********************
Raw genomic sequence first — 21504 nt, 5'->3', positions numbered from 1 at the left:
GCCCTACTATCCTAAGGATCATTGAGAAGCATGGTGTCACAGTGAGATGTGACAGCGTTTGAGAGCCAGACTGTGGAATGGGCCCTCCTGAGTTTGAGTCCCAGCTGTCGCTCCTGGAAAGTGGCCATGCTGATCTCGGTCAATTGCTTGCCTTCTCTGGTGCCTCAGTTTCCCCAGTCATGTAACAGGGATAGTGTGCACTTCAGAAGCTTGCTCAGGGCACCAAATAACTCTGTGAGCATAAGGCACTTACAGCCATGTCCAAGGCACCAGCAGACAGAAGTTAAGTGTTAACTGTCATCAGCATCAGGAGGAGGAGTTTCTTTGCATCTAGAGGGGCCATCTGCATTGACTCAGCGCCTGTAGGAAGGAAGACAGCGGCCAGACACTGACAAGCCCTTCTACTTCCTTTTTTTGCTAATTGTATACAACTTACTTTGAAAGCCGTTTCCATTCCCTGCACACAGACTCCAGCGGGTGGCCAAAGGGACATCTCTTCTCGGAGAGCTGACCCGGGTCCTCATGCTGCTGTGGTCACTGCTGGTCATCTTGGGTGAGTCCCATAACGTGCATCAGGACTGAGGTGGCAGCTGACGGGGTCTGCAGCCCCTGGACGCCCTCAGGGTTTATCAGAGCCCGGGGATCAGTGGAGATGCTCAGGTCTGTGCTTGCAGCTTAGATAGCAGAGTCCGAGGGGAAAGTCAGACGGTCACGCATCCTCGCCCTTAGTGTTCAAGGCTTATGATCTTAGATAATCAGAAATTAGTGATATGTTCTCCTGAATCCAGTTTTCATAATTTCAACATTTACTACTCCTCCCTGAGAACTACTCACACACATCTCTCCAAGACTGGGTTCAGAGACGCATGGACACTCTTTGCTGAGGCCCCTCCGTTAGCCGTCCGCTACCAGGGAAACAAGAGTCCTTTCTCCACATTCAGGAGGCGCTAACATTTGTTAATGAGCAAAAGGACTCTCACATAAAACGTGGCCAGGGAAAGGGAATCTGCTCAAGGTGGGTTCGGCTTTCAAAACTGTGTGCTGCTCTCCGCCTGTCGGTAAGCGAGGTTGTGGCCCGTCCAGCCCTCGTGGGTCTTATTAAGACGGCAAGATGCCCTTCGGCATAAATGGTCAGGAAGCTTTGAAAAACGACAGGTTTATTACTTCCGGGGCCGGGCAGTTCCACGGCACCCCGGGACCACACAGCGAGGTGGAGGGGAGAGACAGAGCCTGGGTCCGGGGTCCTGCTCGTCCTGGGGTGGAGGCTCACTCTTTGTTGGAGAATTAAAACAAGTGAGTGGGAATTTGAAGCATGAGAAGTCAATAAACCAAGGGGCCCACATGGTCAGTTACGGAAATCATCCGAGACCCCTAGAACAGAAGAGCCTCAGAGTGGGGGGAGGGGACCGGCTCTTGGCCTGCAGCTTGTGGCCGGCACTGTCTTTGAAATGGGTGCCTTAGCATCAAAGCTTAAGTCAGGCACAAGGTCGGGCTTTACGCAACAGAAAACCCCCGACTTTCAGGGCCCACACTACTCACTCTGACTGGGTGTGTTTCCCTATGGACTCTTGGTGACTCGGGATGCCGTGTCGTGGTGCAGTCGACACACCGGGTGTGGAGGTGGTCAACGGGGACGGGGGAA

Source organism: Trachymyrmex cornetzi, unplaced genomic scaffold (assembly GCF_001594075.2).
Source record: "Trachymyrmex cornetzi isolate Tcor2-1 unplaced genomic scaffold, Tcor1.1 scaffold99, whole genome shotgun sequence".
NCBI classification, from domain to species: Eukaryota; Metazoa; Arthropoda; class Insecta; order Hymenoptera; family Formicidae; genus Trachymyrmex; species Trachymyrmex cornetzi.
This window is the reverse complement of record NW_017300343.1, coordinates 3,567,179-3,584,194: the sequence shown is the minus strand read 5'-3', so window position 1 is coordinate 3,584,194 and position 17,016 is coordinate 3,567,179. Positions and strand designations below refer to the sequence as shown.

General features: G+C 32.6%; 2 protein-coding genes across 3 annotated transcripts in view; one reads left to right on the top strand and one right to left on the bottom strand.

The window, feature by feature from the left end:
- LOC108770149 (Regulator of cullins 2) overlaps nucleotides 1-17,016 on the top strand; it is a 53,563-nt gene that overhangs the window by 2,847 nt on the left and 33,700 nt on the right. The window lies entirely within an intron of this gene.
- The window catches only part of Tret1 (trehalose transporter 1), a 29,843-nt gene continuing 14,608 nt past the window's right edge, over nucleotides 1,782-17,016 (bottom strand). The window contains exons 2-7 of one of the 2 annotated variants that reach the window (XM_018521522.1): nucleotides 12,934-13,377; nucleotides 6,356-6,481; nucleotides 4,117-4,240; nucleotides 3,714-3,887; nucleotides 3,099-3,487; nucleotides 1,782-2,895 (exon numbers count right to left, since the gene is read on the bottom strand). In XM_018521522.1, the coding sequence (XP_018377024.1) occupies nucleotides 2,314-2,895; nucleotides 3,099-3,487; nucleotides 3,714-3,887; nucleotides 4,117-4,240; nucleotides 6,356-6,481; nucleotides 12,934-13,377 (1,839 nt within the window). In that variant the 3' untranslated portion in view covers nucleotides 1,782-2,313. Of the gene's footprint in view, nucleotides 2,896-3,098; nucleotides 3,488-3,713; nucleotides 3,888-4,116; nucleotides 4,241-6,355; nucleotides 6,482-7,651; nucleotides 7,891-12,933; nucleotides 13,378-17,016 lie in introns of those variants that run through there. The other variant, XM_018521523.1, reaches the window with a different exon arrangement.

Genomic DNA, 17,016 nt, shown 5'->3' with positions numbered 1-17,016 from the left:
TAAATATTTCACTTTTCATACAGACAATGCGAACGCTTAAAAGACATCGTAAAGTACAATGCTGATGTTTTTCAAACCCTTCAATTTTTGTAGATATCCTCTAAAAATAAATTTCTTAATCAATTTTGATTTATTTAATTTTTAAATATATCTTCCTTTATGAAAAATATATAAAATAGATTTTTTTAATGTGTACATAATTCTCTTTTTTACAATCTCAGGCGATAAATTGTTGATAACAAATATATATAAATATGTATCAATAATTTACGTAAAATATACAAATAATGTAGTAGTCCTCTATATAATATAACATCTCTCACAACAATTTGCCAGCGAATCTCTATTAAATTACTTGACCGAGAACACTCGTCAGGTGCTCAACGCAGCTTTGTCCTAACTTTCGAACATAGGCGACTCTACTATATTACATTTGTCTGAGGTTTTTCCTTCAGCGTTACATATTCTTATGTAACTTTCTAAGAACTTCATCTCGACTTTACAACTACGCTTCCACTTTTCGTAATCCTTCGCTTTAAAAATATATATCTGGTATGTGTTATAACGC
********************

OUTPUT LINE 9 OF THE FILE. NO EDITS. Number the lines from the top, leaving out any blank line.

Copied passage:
- LOC108770149 (Regulator of cullins 2) overlaps nucleotides 1-17,016 on the top strand; it is a 53,563-nt gene that overhangs the window by 2,847 nt on the left and 33,700 nt on the right. The window lies entirely within an intron of this gene.